[Foundation-l] Usability Study Results (Sneak Preview)

Brian Brian.Mingus at colorado.edu
Fri May 8 14:10:36 UTC 2009

You don't have to be an expert (more formally defined as someone with ten
years of experience in a field) to spot unscientific thinking. I don't think
you're an expert either so maybe you should just leave expertise out of it.
More to the point, the question in my mind is, how much money did the
Foundation waste on this "study" that you can't draw valid, generalizable
conclusions from?
The distinction between quantitative and qualitative is for naught -
you can, and should, quantify what you mean when making qualitative
assessments. Especially if you will use them to bolster your arguments
about how to spend millions of dollars of donated money.

On Fri, May 8, 2009 at 3:51 AM, Delirium <delirium at hackish.org> wrote:

> Brian wrote:
> > Quite frankly the advice that you should only use five subjects makes no
> > sense. The appeal to Nielsen's authority is not going to work on me or
> > anyone else who understands why the scientific method exists. It's
> > unscientific thinking and it's going cause to you waste money. You're
> going
> > to draw conclusions based on results that simply aren't valid, and you
> won't
> > know it until the study is over and you didn't make progress.
> >
> I would caution people unfamiliar with the scientific literature in the
> area from making overbroad about fields outside their area of expertise.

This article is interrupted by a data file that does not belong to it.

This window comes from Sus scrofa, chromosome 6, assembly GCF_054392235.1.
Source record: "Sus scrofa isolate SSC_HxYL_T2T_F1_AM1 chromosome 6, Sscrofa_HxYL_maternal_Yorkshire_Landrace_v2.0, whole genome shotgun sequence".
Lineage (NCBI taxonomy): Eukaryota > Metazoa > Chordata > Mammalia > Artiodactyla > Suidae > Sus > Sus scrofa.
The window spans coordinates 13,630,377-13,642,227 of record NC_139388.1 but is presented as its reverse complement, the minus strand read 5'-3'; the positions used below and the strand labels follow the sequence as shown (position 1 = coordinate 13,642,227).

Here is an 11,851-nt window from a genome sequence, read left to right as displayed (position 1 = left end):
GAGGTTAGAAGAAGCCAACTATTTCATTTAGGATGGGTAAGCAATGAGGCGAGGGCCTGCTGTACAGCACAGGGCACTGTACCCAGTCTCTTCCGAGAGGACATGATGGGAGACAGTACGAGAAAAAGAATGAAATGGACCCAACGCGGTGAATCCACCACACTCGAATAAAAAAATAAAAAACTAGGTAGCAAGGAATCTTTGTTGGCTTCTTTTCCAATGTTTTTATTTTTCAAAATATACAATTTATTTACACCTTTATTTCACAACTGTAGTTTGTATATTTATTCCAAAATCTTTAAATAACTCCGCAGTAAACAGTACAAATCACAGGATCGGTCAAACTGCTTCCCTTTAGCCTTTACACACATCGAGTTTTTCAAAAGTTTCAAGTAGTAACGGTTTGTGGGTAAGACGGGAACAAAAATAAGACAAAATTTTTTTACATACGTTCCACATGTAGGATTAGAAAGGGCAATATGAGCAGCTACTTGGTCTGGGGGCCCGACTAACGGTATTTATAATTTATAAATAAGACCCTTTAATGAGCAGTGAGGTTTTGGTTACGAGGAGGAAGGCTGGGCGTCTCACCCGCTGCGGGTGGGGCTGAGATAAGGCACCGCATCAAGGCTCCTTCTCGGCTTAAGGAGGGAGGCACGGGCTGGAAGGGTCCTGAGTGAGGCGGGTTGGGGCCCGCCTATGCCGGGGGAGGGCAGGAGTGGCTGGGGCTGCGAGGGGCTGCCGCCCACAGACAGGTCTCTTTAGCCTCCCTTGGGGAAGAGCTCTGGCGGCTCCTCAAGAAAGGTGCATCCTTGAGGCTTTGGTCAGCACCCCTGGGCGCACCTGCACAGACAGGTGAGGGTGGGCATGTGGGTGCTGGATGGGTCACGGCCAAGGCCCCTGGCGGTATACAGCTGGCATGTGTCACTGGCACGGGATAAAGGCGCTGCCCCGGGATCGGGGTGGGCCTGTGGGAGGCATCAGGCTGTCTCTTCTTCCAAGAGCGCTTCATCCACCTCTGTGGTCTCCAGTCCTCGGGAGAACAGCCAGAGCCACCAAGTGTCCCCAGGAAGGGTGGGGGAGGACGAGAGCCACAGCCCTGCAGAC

> There are pros and cons of quantitative and qualitative studies in
> human-computer interaction (HCI), and in many cases qualitative studies
> give more useful information, especially for fairly early stage design
> questions. In particular, it's quite easy to get statistically rigorous
> but in-practice useless data from quantitative studies. Those are very
> good when you have precisely one variable you want to measure (or maybe
> a few), but in many HCI studies, especially with open-ended interface
> design questions (like "make Wikipedia better") there are thousands of
> possible variables, and a major purpose of a study is to better
> understand the concerns of the domain and figure out what the relevant
> variables even *are*. Quantitative studies are much more useful when
> you've fixed your interface but have a handful of final decisions to
> make---do we want a particular feature to have slight variant A or B,
> while everything else stays fixed.
> -Mark
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